Summer shooter: father’s side

Shooter (slang): a small amount (called a shot) of liquor

In the summers, our house in the elbow
of the L that makes the alley, fills

with aunts and uncles from the capital—
distant cousins whose names I can never

get straight until two weeks later
or when they are about to leave.

While they’re there our home’s turned
upside down— mats and mattresses

spread on the living room floor,
constant pounding on bathroom doors.

Two card tables shore up each end
of the dining table, and the kitchen’s

awash in dishes. Mother grumbles
at how cheap they are— how they

can afford memberships at country clubs,
yet would rather stay with us so they won’t

have to pay for meals and lodging. I’m eleven,
but already I’ve had my period. Mother dresses me

in a caftan she sewed herself. I think it looks
like a giant pillowcase. I envy the ease with which

the nephews run around in khaki shorts and jeans.
They smell of suntan lotion and know how to swim.

I’m prone to headaches and acne, and when they’re mean
they call me “Tita Moon Base”— as if my brown face

were lunar, pockmarked with stations for their
unwelcome landing. One afternoon when I come to her

in tears, abruptly, she stops what she’s doing. Wiping
her hands on a dish towel, she leans toward me,

conspiratorial: Why don’t we leave them all for a while
and go to the movies?
We slip out without telling.

I can’t remember what film we watch; perhaps,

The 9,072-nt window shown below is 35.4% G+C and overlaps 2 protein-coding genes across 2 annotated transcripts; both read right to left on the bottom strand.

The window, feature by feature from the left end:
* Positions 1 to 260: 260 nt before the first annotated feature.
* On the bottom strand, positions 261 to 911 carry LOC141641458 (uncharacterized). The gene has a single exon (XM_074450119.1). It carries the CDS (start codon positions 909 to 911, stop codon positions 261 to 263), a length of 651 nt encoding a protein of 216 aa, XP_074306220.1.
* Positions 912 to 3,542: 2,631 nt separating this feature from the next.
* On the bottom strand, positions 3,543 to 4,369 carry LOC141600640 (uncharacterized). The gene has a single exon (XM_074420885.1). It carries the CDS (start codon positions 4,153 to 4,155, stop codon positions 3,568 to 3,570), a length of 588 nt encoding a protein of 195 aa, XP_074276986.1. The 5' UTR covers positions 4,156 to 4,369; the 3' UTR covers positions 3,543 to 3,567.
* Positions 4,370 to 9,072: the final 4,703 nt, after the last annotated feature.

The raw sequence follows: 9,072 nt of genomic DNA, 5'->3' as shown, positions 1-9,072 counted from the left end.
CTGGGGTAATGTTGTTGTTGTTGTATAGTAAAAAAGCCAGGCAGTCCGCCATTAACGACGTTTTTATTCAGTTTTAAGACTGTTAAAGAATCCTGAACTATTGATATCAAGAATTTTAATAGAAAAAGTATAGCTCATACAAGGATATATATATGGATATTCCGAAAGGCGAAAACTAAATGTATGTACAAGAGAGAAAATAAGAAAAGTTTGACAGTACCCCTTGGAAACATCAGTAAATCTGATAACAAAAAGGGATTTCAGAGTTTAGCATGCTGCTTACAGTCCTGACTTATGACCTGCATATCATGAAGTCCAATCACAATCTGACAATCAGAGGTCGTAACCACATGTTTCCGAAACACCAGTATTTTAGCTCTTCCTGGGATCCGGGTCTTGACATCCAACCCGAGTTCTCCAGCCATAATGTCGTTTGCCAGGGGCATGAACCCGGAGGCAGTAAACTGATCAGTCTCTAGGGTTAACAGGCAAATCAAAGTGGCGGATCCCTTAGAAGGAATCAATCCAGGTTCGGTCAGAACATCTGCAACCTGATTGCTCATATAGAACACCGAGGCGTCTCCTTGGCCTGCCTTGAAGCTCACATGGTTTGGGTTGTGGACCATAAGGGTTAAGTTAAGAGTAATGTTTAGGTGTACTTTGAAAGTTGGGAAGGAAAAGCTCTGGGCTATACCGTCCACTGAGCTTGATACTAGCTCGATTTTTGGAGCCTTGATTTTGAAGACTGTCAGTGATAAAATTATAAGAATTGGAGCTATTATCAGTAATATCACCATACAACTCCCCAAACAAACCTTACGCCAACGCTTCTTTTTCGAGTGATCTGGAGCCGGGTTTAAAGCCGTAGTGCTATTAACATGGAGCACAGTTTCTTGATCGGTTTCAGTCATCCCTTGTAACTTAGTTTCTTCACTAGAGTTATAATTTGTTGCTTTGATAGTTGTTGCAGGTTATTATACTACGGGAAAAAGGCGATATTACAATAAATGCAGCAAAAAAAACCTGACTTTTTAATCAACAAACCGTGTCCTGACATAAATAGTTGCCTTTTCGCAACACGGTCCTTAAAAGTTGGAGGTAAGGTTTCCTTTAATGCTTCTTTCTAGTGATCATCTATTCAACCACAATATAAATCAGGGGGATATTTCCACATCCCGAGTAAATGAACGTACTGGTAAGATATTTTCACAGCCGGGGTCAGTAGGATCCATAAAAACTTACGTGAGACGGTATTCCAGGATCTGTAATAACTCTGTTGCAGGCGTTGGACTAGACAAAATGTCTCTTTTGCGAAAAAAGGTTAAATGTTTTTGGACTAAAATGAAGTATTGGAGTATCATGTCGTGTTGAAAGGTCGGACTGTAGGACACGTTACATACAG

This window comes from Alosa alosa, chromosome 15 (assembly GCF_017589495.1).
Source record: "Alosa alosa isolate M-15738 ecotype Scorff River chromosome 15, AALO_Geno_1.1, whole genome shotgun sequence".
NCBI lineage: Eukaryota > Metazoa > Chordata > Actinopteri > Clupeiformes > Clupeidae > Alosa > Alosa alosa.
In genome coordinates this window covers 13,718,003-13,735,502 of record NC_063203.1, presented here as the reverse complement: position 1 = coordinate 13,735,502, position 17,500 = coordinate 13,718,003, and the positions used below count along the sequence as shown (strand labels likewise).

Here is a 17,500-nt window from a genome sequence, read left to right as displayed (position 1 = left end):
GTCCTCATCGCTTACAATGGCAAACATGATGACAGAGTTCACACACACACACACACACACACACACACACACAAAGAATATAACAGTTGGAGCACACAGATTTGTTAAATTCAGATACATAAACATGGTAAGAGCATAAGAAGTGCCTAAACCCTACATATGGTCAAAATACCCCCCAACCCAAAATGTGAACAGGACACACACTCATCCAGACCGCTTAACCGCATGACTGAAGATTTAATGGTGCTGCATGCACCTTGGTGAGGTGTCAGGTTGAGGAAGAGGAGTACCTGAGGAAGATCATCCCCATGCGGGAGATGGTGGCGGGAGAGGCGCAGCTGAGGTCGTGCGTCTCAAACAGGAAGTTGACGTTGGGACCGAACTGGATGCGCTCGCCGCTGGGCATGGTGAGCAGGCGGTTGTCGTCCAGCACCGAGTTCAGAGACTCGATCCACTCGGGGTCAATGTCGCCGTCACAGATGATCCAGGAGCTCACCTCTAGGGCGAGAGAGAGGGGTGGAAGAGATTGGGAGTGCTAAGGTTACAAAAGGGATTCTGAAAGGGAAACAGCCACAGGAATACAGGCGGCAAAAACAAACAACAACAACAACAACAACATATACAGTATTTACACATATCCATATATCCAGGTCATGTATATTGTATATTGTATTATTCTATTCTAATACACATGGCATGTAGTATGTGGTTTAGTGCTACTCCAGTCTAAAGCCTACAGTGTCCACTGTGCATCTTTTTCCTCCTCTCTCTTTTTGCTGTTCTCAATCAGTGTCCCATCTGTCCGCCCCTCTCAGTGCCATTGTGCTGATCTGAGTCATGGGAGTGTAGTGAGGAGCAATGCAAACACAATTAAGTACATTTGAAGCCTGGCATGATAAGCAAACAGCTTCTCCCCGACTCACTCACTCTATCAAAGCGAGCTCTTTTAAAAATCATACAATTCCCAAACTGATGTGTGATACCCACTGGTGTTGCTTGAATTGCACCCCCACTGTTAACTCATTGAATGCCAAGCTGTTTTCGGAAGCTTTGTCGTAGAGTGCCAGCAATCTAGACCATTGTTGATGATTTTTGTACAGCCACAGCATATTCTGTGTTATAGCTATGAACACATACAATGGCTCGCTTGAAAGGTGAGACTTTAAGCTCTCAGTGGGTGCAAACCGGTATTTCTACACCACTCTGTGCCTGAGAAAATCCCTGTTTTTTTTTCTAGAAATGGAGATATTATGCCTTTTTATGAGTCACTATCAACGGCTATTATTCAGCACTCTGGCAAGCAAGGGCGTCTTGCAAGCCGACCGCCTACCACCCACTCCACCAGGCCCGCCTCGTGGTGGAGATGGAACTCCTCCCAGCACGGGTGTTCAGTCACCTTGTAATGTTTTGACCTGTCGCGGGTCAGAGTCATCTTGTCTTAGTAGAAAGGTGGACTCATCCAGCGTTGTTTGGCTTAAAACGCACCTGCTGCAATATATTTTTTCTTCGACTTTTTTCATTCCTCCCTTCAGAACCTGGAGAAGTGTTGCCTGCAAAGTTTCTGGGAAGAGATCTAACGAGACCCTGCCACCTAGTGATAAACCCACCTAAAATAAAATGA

a comedy. And before we go in she buys a box

of chocolate. Each piece, foil-wrapped, liqueur-
filled, is shaped like a little bottle. We peel

and eat them one by one, and laugh through the show.
When we emerge from the theatre, evening has fallen.

 

In response to Via Negativa: After jousting.

Poet Luisa A. Igloria (Poetry Foundation web page, author webpage ) is the winner of the 2015 Resurgence Prize (UK), the world’s first major award for ecopoetry, selected by former UK poet laureate Sir Andrew Motion, Alice Oswald, and Jo Shapcott. She is the author of What is Left of Wings, I Ask (2018 Center for the Book Arts Letterpress Chapbook Prize, selected by Natasha Trethewey); Bright as Mirrors Left in the Grass (Kudzu House Press eChapbook selection for Spring 2015), Ode to the Heart Smaller than a Pencil Eraser (Utah State University Press, 2014 May Swenson Prize), Night Willow (Phoenicia Publishing, 2014), The Saints of Streets (University of Santo Tomas Publishing House, 2013), Juan Luna’s Revolver (2009 Ernest Sandeen Prize, University of Notre Dame Press), and nine other books. She is a member of the core faculty of the MFA Creative Writing Program at Old Dominion University which she directed from 2009-2015. In 2018, she was the inaugural Glasgow Distinguished Writer in Residence at Washington and Lee University. When she isn’t writing, reading, or teaching, she cooks with her family, knits, hand-binds books, and listens to tango music.

Leave a Reply

This site uses Akismet to reduce spam. Learn how your comment data is processed.